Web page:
Samurai attack loyalist Lindsay almost beheaded in Belfast bloodbath
Top loyalist Colin 'Bap' Lindsay's head was almost severed from his body in a brutal samurai sword attack in his home.
The 47-year-old, a close friend of UDA boss Jackie McDonald, also had his hand hacked as he tried to protect himself, it has emerged.
A second man, Stan Wightman, had his arm severely injured and his neck cut during the gruesome attack at the property in the Belvoir estate in south Belfast on Wednesday night.
Mr Wightman (52) underwent emergency surgery and remained in a critical condition in hospital last night.
A bloody sword was discovered by police in a car thought to belong to 46-year-old Albert Armstrong, who was arrested a short time later on suspicion of murder.
It is understood that the sword belonged to Mr Lindsay and had been in his home.
According to a source, the crime scene was "just like something out of a gory Hollywood movie".
The scene was so chaotic that it was initially difficult for people to identify which of the two sword victims was dead.
Mr Wightman was eventually identified by a Chelsea tattoo.
It is understood that the three men had been drinking heavily together in the house at Kirkistown Walk when a row erupted.
UDA leader McDonald denied reports that the killing was linked to any feud in the organisation.
He told the Belfast Telegraph: "The three men regularly visited each other's houses.
"There is absolutely no feud in the UDA in south Belfast."
The gruesome scene was uncovered when police were called to another property in the area, believed to be Albert Armstrong's home, shortly before 8pm on Wednesday.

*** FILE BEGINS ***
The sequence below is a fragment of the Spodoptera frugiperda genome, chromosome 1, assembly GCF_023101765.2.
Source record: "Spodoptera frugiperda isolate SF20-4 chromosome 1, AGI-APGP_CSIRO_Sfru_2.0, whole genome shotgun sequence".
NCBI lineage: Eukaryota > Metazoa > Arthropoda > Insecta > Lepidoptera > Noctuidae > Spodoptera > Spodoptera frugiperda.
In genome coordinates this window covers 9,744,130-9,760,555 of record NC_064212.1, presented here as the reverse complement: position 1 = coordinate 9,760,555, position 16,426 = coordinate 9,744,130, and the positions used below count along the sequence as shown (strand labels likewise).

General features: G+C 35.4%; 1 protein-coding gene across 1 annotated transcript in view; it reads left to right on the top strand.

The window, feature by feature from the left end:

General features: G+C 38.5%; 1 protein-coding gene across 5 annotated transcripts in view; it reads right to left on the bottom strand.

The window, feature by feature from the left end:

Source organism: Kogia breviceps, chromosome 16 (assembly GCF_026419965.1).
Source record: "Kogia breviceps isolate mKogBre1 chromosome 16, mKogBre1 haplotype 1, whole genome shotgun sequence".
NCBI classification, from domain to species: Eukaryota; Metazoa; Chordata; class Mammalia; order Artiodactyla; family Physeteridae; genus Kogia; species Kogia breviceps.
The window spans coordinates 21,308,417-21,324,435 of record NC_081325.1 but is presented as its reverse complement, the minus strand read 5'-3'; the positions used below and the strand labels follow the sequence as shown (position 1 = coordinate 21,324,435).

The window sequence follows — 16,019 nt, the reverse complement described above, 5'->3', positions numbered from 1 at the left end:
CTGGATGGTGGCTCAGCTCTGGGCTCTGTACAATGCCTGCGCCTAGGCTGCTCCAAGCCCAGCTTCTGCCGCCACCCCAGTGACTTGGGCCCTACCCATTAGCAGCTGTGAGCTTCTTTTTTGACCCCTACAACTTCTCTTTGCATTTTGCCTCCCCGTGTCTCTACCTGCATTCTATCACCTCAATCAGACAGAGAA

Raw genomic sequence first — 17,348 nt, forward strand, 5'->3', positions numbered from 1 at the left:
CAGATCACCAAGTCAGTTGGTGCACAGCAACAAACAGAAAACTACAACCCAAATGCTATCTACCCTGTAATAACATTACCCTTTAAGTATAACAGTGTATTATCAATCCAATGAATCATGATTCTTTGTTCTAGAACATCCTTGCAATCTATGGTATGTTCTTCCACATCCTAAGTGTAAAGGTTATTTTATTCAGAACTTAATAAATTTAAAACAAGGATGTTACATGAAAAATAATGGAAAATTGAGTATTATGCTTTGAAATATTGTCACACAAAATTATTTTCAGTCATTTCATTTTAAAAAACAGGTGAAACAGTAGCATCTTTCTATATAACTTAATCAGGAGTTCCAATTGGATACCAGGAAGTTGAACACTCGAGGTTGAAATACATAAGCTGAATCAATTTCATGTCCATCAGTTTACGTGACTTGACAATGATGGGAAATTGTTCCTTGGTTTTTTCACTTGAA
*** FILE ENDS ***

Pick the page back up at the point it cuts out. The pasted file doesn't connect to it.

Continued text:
Armstrong was arrested and a samurai-type sword was recovered from a blue Mazda 6 nearby.
Senior investigating officer Detective Chief Inspector Richard Campbell said he believed the sword recovered near the scene of the killing was "likely... the weapon that was used in the attack".
He said Mr Linsday had "suffered a very brutal death".
"As a result of information received at the first property, officers then forced entry to a house at Kirkistown Walk also on the Belvoir estate and found two men seriously injured in the living room," the officer said.
"An ambulance was called, but one of the men, 47-year-old Colin Lindsay, who resided at the property, was pronounced dead.
"The other man, 52-year-old Stanley Wightman, was in a serious condition.
"He has significant injuries to his neck and arm." Mr Campbell described the attack as "extremely violent".
"We are following a number of lines of enquiry, but at the same time are keeping an open mind on what happened and why it happened.
"We are taking the unusual step of naming the three men who we believe were involved in this incident as part of our appeal for information to the local community," he said.
Police want to hear from anyone who saw or spoke to Colin Lindsay, Stanley Wightman or Albert Armstrong at any time on Wednesday, or who knows anything about their movements.
"We are also appealing for information about the blue Mazda 6 car, registration number FHZ 6126," Mr Campbell said.
"We want to hear from anyone who saw this car yesterday (Wednesday) to contact us."
Mr Lindsay was the UDA commander on the Belvoir estate.
An angry crowd of up to 60 people gathered outside in the street after the killing.
A window in the side of the dead man's residence was smashed.
DUP South Belfast MLA Jimmy Spratt said the murder had shocked Belvoir residents.
"Murder has no place in our society and I would urge anyone with information to contact the PSNI immediately. I would also appeal for calm in the area especially at a time of year when tensions are high," he said.